Gastroesophageal reflux (GER) happens when stomach contents come back up into the esophagus. Infants-babies younger than 2 years-with GER spit up liquid mostly made of saliva and stomach acid. Stomach acid that touches the lining of the infant's esophagus can cause heartburn, also called acid indigestion.
Doctors also refer to GER as
GER is common in infants. About half of all infants spit up, or regurgitate, many times a day in the first 3 months of their lives. In most cases, infants stop spitting up between the ages of 12 and 14 months.1
GERD is a more serious and long-lasting form of GER in which acid reflux irritates the esophagus.
Infants with symptoms that prevent them from feeding or those with GER that lasts more than 12 to 14 months may actually have GERD.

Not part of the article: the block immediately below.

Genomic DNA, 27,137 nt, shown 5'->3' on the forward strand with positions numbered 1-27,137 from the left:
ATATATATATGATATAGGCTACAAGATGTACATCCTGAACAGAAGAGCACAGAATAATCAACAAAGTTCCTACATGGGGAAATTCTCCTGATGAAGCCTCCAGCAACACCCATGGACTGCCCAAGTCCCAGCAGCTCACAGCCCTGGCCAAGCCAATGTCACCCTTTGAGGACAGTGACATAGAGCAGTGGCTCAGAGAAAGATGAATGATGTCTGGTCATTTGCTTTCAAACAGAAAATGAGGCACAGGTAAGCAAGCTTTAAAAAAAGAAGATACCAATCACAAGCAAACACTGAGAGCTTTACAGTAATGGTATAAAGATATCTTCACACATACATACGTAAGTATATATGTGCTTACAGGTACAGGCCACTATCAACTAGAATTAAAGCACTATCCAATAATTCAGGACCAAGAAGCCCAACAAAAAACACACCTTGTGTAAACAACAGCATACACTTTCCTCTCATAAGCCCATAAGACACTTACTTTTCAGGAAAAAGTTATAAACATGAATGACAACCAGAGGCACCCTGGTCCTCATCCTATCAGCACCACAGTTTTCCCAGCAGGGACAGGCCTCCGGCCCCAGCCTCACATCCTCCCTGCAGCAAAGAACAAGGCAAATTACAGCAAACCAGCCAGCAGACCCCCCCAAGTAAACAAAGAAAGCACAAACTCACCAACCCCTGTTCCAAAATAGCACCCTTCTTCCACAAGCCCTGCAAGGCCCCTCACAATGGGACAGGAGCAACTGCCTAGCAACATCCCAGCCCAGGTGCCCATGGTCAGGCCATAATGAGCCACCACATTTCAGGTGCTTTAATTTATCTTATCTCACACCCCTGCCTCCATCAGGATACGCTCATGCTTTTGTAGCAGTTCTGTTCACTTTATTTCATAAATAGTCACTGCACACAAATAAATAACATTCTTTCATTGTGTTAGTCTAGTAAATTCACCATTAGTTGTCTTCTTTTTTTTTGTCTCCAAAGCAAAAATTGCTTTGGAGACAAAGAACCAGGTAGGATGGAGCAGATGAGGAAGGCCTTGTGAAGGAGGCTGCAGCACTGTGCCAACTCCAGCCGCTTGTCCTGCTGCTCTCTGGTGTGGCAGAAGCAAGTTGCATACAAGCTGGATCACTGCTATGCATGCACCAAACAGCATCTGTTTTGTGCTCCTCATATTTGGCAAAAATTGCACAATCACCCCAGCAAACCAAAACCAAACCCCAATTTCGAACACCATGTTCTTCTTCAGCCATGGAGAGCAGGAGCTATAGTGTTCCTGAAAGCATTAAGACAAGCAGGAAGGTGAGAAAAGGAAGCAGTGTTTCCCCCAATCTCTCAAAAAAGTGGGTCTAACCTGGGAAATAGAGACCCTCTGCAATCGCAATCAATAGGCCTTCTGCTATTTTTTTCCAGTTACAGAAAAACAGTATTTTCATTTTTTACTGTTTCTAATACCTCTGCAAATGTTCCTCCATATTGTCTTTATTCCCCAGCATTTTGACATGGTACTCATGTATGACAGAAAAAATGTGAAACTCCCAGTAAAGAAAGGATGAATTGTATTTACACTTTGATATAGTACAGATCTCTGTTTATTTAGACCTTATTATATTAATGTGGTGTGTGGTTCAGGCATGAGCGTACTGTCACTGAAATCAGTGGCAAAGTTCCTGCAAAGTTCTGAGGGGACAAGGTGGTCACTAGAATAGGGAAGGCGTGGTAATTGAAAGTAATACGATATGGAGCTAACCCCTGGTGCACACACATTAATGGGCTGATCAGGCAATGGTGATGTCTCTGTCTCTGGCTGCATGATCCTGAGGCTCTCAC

GERD is common in infants. Two-thirds of 4-month-olds have symptoms of GERD. By 1 year old, up to 10 percent of infants have symptoms of GERD.1
The main symptom of gastroesophageal reflux disease (GERD) in infants is spitting up more than they normally do. Infants with GERD can also have some or all of the following recurring symptoms:
Gastroesophageal reflux (GER) happens when an infant's lower esophageal sphincter is not fully developed, and the muscle lets the stomach contents back up the esophagus. Once the stomach contents move up into the esophagus, the infant will regurgitate, or spit up. Once an infant's sphincter muscle fully develops, he or she should no longer spit up.
GERD happens when an infant's lower esophageal sphincter muscle becomes weak or relaxes when it shouldn't. This weakness or relaxation lets the stomach contents come back up into the esophagus.